It’s not often that you sleep soundly on a Boeing 747. Even less common is stretching out, relaxing, and enjoying a few beers, fresh cookies, and a satisfying shower while you're at it. But such homely comforts are exactly what you'll find at Jumbo Stay hostel, a converted 747 aircraft (formerly operated by TransJet) that now sits on a runway on the outskirts of Stockholm’s Arlanda Airport.
For my stay, I arrived as an overbooked passenger. I would have typically opted for the dorms, which at $70 per night were like most hotels: set of bunk beds, TV, some storage spots for your suitcases. But since none were free, Jumbo Stay offered me a single-bed suite at the back of the plane (normally $226 per night), close to where kosher meals are typically stocked. The room was narrow, running the length of 17 windows, but included free snacks like sparkling water and a Mars Bar as well as free continental breakfast in the morning.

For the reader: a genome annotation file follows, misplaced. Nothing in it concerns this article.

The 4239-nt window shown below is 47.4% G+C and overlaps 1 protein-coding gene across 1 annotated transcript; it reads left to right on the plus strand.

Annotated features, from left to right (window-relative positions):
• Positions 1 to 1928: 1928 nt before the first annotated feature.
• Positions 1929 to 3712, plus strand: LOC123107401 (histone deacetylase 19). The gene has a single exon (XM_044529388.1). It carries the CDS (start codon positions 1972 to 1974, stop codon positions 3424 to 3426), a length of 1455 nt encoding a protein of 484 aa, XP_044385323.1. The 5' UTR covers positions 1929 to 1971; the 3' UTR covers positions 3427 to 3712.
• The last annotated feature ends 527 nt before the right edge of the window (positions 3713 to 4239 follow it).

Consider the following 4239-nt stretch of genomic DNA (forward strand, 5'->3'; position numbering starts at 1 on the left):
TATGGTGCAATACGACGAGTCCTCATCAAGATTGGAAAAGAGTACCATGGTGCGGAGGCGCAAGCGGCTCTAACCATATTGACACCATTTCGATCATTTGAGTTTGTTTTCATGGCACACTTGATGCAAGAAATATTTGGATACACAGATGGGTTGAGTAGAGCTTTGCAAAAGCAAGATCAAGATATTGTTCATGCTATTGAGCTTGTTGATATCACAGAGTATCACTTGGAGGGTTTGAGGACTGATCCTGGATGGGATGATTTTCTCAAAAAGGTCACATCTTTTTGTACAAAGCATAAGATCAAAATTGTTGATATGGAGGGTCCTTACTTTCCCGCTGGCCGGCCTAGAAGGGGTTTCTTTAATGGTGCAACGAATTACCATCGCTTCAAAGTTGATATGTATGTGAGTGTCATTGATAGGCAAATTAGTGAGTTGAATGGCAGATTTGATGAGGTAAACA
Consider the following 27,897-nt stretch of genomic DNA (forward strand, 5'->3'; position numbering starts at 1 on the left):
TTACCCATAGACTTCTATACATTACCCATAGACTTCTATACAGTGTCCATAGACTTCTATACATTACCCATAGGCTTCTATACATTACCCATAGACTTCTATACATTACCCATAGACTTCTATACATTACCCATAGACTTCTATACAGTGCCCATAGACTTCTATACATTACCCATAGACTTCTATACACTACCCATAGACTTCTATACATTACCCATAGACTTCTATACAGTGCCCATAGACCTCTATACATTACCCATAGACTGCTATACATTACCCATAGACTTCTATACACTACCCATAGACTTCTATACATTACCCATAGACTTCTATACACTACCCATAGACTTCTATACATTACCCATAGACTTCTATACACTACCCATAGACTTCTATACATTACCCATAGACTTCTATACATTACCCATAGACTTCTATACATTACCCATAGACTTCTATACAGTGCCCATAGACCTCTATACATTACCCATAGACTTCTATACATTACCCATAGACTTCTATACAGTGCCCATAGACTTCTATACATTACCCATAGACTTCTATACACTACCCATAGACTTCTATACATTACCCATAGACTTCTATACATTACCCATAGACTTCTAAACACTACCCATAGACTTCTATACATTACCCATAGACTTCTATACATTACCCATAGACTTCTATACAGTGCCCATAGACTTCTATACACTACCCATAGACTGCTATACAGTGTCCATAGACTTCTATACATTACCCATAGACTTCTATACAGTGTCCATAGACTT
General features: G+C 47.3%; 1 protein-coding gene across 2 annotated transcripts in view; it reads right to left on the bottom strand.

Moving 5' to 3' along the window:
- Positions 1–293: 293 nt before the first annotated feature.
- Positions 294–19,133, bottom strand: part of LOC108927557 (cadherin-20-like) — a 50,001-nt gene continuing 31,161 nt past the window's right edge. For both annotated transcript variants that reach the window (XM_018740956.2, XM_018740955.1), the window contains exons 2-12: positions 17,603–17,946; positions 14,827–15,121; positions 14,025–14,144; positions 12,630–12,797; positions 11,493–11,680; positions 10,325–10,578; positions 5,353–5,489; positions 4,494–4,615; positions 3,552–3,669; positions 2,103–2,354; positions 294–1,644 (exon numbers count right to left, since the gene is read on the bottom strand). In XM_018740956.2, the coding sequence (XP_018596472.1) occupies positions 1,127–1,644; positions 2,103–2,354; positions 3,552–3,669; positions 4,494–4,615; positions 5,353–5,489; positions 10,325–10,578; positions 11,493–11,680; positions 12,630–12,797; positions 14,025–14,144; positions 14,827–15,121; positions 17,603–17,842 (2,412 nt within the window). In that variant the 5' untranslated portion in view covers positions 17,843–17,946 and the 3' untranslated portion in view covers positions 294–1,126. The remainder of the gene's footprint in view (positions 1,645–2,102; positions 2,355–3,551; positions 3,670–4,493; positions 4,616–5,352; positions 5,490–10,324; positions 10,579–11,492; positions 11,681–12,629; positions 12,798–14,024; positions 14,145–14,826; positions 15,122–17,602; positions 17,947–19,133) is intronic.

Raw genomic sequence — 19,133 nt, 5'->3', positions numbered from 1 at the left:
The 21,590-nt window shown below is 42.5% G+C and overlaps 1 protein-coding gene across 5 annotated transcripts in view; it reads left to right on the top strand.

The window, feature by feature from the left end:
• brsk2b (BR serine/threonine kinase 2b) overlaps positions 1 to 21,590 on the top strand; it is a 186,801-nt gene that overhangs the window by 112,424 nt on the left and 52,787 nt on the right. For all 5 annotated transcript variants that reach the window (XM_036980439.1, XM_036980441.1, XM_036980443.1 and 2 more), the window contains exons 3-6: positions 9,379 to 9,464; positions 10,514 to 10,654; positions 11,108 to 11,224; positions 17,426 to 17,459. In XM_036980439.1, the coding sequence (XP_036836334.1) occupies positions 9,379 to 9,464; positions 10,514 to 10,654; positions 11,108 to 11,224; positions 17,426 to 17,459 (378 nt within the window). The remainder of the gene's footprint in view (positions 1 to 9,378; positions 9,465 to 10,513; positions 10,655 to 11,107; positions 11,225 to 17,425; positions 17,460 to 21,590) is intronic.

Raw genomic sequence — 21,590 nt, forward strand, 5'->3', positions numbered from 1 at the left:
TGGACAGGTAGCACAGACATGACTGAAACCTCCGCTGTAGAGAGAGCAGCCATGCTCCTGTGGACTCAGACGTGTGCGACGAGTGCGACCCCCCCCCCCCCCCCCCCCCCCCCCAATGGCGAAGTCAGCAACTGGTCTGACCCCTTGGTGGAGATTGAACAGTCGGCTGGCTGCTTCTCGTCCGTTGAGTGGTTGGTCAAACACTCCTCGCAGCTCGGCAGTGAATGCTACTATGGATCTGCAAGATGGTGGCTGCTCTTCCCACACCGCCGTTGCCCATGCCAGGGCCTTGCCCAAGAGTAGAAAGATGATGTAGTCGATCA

Elsewhere onboard, there's a cozy cafe and gift shop. The cafe provides an assortment of warm snacks, sandwiches, beers, and coffee -- don’t worry, the selections taste better than your typical airline food. My favorite feature was a book and diagram that documented the history and outline of the jet.
Easily, the best perk of this hostel is its location. It’s a five-minute free shuttle ride from the Arlanda check-in counters, making it ideal for travelers who have either an early flight the following morning or a late-arrival. And I'd only recommend staying here for one night, anyway. The novelty and kitsch are worth experiencing briefly, but it's more than 30 minutes from downtown Stockholm -- not ideal for maximizing your time in the city. It’s a bit pricey for what you get, too (though that might be common to all of Sweden). As cool as it is to say that you're staying in a former Boeing aircraft, when it comes down to it, a plane is still somewhat claustrophobic, especially when it's been converted with relatively thin walls.